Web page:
Egypt's top religious institution allow the national football team to abstain from fasting before a decisive match.
Fasting exemption for football team kicks off debate in Egypt
CAIRO // A surprising fatwa from one of Egypt's top religious institution allowing the national football team to abstain from fasting before a decisive match tomorrow has generated debate about the role of religious edicts in the minutiae of daily life. The president of the Egyptian Football Association, Samir Zaher, said in a press statement that the players apparently had agreed not to fast on match day after Dar al-Iftaa issued religious edicts before Ramadan on the subject.
"If the player has no choice but to play matches in Ramadan, and thinks that fasting will influence his performance, he has a licence to break his fast in this case," said the fatwa posted on Dar al-Iftaa's website. "This is concerning matches that the player has to play, but training sessions should be at night, so the player can fast," added the statement. Equally respected clerics have loudly opposed the ruling. "This is rude," said Sheikh Farahat el-Mongy, a senior scholar at the prestigious al Azhar university in Cairo, in a lecture earlier this week at al-Rawad sport club, east of Cairo.
"God allowed the sick, pregnant, breast feeding or menstruating women to break their fast," continued Sheikh Mongy in the lecture, which was posted on the internet, "God said nothing about allowing football players to break their fast." "I totally oppose this fatwa, as most religious leaders are against it," said Khaled Tawhid, a deputy editor of Al-Ahram el-Riyadi, the sports magazine of the oldest and largest state-owned daily.
"I wish Dar al-Iftaa hadn't involved itself in issuing this fatwa, as superfluous fatwas are adding to people's confusion...," said Karam Gabr, the board chairman of Roselyoussef, a state-owned and pro-government daily. "This fatwa opens the door to many questions: Does it apply to all matches or only the upcoming match? Does it apply to handball and basketball matches as well? What happens if, God forbid, the national team lost while its players are not fasting?"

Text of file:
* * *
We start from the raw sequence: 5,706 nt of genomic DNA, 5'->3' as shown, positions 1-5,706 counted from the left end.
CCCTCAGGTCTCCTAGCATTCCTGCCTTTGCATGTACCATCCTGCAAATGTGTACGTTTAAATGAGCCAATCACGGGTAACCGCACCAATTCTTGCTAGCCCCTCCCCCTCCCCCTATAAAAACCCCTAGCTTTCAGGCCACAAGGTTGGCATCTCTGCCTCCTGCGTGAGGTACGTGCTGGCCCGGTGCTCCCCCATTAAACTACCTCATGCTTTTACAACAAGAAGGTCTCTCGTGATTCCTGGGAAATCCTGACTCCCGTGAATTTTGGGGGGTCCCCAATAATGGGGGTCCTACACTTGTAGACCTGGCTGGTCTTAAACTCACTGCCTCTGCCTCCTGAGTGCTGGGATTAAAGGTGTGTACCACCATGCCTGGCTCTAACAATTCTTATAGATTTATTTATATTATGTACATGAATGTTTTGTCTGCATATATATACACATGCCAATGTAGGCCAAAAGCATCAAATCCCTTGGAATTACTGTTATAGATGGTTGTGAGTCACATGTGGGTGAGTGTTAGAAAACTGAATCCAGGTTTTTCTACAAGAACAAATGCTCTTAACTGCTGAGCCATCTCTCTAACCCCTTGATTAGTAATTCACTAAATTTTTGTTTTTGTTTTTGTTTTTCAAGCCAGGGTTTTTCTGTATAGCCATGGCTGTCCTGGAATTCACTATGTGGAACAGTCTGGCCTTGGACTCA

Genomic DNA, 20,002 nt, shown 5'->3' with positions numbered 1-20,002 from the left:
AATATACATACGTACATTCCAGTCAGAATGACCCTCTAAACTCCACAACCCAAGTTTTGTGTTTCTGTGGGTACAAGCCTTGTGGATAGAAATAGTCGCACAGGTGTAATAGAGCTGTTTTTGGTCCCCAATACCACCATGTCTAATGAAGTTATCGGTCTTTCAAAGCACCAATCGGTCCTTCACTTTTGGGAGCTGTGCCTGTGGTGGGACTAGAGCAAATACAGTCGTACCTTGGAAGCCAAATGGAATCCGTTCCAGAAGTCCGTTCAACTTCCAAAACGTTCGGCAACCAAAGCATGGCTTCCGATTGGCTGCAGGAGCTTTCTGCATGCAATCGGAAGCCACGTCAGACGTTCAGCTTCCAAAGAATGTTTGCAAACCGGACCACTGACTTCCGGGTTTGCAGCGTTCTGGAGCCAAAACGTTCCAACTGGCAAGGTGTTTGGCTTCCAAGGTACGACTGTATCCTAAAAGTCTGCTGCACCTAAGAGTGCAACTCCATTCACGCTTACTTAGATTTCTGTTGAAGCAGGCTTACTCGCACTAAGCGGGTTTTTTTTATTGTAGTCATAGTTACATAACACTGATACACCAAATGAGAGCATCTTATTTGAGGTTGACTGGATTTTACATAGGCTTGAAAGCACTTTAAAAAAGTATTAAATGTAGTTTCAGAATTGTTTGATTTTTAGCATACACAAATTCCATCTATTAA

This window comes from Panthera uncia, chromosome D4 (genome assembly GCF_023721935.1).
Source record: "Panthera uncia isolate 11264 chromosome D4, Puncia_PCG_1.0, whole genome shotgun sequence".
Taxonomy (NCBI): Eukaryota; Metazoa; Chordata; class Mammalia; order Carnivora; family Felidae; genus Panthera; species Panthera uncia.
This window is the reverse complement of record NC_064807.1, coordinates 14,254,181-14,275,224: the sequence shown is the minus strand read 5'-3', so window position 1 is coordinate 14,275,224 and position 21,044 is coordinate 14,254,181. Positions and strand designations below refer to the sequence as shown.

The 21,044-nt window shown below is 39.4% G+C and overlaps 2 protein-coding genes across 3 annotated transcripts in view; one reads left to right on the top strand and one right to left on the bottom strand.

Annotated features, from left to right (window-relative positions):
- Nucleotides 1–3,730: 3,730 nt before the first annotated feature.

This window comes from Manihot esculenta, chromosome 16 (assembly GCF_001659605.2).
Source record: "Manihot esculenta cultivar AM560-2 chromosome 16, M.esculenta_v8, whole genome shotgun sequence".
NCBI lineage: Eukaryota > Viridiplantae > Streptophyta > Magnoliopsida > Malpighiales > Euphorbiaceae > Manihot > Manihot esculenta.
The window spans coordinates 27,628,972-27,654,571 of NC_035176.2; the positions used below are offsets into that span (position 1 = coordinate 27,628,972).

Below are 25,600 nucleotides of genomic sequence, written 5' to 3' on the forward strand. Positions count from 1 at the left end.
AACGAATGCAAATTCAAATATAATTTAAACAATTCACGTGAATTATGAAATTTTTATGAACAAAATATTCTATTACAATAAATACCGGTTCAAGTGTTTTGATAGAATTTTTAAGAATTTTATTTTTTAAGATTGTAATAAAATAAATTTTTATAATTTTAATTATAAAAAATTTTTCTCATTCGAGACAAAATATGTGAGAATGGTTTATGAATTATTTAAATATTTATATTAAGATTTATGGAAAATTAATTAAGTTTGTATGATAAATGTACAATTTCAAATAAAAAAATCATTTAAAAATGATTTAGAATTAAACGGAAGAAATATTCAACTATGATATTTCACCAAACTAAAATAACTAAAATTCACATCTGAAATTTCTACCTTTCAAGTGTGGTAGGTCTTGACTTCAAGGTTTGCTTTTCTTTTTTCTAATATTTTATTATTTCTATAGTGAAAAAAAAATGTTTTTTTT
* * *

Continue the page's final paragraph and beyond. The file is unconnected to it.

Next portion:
Mohammed Aboutrika, the star midfielder of the team, who is known to be very religious, has insisted he will continue fasting, even on the match day against Rwanda. The team's director, Hassan Shehata, also told local papers that many players were intending to fast. Egyptians are obsessed with football, and wining international matches can seem a matter of life or death. "This is a stupid fatwa, why would football players break their fast to play 90 minutes match, while Egyptians fought Israelis and crossed the Suez Canal while they were fasting in 1973 war," said Mohamoud Awad, 25, who is a staunch fan of the national team. "Besides, there is no need to break their fast, as they are not going to make it to the finals anyway, so they shouldn't use fasting as a pretext or excuse," he added.
Egypt is three points behind Algeria in their qualifying group after three rounds of matches. Egypt must win in order to have a chance to qualify for the World Cup finals in South Africa next year. Prominent cartoonist Amr Selim, in Al Masry Al Youm, drew two sheikhs from Dar al-Iftaa, one of them telling the other that this fatwa "is better of two evils: When 11 players break their fast is better than 80 million losing their faith while watching the match".
Dar al-Iftaa and senior clerics from other institutions are also involved in a controversial fatwa exhorting Muslims not to listen to recordings of the Quran in public. Sheikh Gamal Qutb, who led a fatwa committee at al Azhar, said: "Listening to the Quran in public and crowded places is dealing chaotically with the holy book and implies lack of respect." Sheikh Qutb complained that Muslims who play the Quran loudly on microphones at funerals or from taxis are imposing on other people by forcing those who are doing other things to choose between listening to the Quran or ignoring it.
Dar al-Iftaa announced its rejection of this fatwa by reposting on its website an opposite fatwa that it had issued five years ago. "If some Muslims played the Quran while they are busy with their work without intentionally meaning to ... distract other Muslims from listening, there is nothing religiously wrong with that," said the fatwa. Many commentators in the press have taken issue with the proliferation of small scope fatwas. Mr Gabr, of the Roselyoussef daily, complained that "the machines of issuing fatwas are working day and night non-stop and are surrounding people while they are awake or asleep".